JB: Let me start off by asking how a very busy clinician/teacher finds time to sit down and write a 300-plus-page book, expressing the contemporary aspects of biological psychiatry.
RH: Jeff, that’s a good question. I’ve often wondered the same thing myself. Basically, I took time off from my practice; my wife was very supportive, and my kids were very supportive. The ideas in my book have been coming together from the beginning of my psychiatric training. What I noticed at that time was that most of the psychiatric trainees were picking one field to specialize in — Freudian analysis, cognitive therapy, or something like that. But people had a lot of difficulty handling the discrepancies between the systems of belief, so they picked one, and that reduced their anxiety. They became super-specialists from the beginning. I resisted that and have always tried to integrate as many perspectives as possible. Eventually, I started giving workshops and one day sat down with my mentor, who was looking at an outline of my workshop. He said the material would make a great book, which I had never thought of. Then I embarked on that task, which was a lot bigger than I thought it would be.
JB: As with all books, yours is a reflection of the world view of the author. I was particularly struck by the integration in the discussion on the biology of schizophrenia, because I believe that is an interesting area of controversy within medicine, and I think you did this treatment as well as I’ve ever seen it. Could you give a summary of your view of schizophrenoform disorders and how you approach them in the book?
RH: As with all things, you are always going to be looking at the balance between the genes and the environment. I think it is the same thing in schizophrenia. You look at biological factors, psychological factors, and social factors. It seems pretty clear now that the biological factors are related to abnormal neural development, usually occurring in the second trimester of pregnancy. There are a lot of data to support that. Then that seems to cause abnormalities in what we call sensory gating, meaning the ability to filter information and inability to make proper associations in the brain, dysregulation of neurotransmitters, and impairment of reward systems in the brain. So you have that core biological vulnerability.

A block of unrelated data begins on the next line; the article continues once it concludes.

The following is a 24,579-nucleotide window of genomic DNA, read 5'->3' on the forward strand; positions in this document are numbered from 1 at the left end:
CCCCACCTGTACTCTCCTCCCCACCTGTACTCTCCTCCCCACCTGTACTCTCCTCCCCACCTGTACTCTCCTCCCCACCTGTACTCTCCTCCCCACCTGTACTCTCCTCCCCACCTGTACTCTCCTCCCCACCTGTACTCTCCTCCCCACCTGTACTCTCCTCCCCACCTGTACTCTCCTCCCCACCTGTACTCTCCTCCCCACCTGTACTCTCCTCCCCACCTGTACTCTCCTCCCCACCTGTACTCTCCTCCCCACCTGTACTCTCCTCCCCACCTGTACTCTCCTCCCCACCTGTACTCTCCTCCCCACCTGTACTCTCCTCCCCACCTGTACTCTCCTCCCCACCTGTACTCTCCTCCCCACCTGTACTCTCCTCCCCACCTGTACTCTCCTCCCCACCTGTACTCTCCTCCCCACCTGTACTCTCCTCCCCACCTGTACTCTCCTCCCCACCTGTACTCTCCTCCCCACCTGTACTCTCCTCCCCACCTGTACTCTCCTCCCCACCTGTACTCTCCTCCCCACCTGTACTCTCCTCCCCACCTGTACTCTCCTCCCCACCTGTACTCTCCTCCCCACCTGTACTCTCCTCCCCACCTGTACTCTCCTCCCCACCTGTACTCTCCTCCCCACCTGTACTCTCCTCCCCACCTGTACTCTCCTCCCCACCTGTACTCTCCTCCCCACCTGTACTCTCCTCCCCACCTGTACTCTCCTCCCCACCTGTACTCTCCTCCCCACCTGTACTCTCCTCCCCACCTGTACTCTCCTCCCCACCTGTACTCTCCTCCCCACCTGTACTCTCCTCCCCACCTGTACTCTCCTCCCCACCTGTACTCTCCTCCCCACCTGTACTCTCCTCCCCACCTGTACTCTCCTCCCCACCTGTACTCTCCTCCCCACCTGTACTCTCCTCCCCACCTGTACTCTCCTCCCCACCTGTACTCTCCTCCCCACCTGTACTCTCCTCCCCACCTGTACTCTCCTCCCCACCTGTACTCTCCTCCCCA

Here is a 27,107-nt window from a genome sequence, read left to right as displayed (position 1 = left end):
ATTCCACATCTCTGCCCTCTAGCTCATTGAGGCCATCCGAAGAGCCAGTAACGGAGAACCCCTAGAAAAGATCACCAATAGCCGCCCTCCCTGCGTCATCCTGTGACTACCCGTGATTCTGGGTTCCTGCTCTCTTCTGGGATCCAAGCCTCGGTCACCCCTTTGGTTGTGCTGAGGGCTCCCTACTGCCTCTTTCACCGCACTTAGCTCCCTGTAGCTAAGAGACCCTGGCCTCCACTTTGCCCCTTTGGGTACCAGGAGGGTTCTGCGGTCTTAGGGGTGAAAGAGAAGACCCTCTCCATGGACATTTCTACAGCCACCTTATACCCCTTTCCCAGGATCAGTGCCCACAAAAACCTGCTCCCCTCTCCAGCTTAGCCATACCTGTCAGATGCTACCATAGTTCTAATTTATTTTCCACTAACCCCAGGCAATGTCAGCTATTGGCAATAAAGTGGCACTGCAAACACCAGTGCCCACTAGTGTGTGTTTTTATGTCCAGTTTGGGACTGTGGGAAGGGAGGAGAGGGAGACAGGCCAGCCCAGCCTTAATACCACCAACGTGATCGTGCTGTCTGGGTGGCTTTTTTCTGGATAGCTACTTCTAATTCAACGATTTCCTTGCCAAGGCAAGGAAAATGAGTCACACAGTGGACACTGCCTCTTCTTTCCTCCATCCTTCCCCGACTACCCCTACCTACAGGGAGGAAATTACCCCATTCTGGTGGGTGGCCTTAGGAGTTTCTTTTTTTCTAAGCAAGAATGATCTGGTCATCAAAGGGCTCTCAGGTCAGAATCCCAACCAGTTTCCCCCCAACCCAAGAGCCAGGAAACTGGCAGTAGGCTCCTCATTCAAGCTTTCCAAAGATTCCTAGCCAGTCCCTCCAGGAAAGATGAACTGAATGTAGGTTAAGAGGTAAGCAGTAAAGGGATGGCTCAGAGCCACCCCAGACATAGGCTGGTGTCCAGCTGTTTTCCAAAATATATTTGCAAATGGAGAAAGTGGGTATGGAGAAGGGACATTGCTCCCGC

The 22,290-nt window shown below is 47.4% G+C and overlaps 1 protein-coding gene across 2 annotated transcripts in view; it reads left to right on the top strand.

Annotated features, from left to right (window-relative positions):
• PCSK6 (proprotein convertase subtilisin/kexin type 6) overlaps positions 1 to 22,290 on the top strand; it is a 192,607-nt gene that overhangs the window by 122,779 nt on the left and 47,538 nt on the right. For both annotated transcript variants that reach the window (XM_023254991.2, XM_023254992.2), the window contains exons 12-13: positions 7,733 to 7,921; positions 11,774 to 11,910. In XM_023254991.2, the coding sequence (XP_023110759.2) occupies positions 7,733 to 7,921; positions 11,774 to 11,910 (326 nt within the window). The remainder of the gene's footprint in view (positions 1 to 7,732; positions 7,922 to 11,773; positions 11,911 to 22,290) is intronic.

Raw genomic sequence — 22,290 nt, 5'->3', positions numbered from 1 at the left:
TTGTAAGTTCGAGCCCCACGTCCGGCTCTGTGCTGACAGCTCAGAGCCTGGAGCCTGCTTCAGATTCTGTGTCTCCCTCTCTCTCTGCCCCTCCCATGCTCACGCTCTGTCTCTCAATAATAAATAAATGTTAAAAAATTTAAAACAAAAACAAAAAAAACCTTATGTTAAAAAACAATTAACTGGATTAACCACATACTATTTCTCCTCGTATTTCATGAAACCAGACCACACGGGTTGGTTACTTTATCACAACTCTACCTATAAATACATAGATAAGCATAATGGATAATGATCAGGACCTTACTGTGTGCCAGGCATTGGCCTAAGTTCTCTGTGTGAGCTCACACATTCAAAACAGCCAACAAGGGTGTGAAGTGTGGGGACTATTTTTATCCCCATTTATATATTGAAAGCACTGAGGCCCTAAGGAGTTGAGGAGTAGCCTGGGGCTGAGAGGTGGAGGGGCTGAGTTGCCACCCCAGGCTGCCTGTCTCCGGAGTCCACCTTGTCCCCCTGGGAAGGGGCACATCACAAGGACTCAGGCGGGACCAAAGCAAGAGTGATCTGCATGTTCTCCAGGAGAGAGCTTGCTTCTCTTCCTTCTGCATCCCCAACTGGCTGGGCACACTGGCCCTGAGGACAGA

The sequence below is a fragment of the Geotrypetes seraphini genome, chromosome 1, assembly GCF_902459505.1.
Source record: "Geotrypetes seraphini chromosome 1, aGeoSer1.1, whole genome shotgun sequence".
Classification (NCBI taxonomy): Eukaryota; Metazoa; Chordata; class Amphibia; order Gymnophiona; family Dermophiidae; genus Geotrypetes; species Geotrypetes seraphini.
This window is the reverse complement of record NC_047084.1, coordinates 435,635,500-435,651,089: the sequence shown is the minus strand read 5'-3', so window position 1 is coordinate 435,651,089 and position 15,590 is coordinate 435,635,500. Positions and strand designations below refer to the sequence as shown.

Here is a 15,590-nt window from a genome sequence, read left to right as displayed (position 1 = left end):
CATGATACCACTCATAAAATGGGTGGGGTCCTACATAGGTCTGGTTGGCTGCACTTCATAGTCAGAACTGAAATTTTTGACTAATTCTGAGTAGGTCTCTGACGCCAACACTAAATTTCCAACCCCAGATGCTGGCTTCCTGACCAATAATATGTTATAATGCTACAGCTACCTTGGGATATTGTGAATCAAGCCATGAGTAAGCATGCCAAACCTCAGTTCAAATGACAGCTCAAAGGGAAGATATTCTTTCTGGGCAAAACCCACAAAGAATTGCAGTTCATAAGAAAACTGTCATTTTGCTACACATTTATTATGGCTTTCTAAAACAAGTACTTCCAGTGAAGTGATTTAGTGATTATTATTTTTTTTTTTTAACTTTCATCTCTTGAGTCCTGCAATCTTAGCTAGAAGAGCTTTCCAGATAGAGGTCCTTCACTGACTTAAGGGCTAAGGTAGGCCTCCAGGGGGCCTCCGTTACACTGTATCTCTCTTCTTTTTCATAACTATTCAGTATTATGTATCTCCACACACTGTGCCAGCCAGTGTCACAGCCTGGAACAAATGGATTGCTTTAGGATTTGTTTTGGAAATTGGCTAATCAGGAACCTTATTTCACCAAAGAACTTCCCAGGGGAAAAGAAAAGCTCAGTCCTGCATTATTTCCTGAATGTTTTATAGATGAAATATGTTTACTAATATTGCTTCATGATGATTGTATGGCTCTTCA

Then you have the impact of psychological factors related to upbringing and family environment. You have difficulty, obviously, learning things. Learning opportunities are diminished because of the impairment in working memory and cognitive processing. Then, clearly, social factors play into that — life stresses and inadequate family support and occupational skills. All of these things come together. I think the most fascinating thing is that if you have identical twins who have exactly the same gene composition, as far as we know, you don’t have 100 percent concordance. You may have 60 percent of the twins who will have schizophrenia and the other 40 per
JB: One thing I’ve seen in the past is the continued debate, or discussion, within the psychiatric field, about the validity of the Abram Hoffer, Humphry Osmond methylation theory for schizophrenia. Have you had any experience in looking at that concept and its application in this variegated category that we call schizophrenia?
RH: Actually, no. I’ve done some reading about it, but I’ve not had any personal experience with that.